Moore's decision to leave two filmed interviews with Smith on the Roger & Me cutting-room floor raises questions he has not answered. The ethics of launching his career by falsely claiming that he couldn't get an interview with the head of General Motors creates a credibility gap. Is it a good idea to rewrite history so that it creates the storyline and publicity necessary to reach an audience that normally skips documentaries?

After years of dodging the subject, Moore confirmed my story that he did, in fact, film an interview with Smith. Then he made the mistake of arguing that this event took place before he began working on Roger & Me. According to his commentary on the documentary's DVD, shooting began in February 1987, three months before the first filmed interview at a GM annual meeting in Detroit. The second deleted interview, a "home run" according to the soundman, also Moore's friend and Ralph Nader's attorney, Jim Musselman, took place in January 1988.

By the way the film also included a sequence of impoverished tenants from Flint being evicted. While it was being shot Moore was dissatisfied at one woman's unemotional response and the filming was interrupted while she was persuaded to start screaming. Then the filming resumed.

Sometimes one of Moore's great bogeymen will make it onto the screen. In Bowling for Columbine, he pitches up at Charlton Heston's home to ask the veteran actor about his opposition to gun control. With Moore brandishing a NRA card the kindly old man agrees to see him unaware of the ambush. Heston comes out of it pretty well despite impending Alzheimer's.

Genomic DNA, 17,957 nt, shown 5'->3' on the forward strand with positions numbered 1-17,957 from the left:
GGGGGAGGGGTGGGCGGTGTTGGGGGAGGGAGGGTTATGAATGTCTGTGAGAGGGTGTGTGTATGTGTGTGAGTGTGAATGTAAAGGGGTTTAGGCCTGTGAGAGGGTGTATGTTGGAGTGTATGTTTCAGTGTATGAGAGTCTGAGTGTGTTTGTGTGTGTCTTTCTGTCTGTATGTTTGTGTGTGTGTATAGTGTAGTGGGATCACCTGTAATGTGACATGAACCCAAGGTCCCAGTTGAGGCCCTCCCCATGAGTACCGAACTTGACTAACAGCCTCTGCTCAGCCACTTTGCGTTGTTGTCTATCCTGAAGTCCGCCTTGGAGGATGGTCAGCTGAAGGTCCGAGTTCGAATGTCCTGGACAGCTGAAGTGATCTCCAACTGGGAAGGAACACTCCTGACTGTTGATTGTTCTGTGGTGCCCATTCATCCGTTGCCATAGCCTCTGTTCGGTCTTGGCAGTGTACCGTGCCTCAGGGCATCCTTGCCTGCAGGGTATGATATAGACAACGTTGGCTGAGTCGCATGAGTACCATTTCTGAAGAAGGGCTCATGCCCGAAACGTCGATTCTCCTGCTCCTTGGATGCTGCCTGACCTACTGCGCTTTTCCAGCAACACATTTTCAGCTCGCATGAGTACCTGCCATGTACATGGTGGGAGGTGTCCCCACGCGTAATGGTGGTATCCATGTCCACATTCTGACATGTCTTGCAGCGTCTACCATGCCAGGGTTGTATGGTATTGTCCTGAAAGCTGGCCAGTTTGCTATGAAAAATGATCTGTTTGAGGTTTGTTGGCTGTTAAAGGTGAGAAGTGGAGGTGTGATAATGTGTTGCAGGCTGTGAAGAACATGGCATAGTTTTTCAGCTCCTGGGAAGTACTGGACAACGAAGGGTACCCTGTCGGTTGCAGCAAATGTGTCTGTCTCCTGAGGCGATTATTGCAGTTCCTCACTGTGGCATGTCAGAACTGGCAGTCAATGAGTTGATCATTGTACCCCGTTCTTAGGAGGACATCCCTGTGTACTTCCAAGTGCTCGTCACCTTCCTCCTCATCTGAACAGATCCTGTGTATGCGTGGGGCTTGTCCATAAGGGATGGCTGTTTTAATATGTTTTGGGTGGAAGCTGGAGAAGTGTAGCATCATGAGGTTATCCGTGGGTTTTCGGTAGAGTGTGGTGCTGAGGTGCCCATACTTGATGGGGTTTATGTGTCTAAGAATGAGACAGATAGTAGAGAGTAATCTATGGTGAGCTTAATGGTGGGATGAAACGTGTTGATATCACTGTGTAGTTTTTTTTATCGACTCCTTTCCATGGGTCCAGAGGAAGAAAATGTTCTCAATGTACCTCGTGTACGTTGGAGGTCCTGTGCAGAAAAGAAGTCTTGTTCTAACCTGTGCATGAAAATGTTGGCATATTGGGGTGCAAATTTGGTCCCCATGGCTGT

While personally successful it is a different matter of how politically effective Moore has been. US Republicans naturally despise him and and some have even established a website dedicated to fact checking his output. But the Democrats have probably a greater sense of grievance. For all his tub thumping attacks on President Bush, Moore indirectly helped get Bush elected by campaigning for Ralph Nader against the Democrats candidate Al Gore.

One dreads to think the sort of deals Moore will have made with the Cubans to facilitate footage of gleaming hospitals. But how many really believe the Cuban hospitals are vastly superior to American ones once the cameras have stopped running? I suppose those who want to believe it will believe it. But while anti-Americanism plays well as a left wing theme in the rest of the world it has less resonance in America itself for understandable reasons.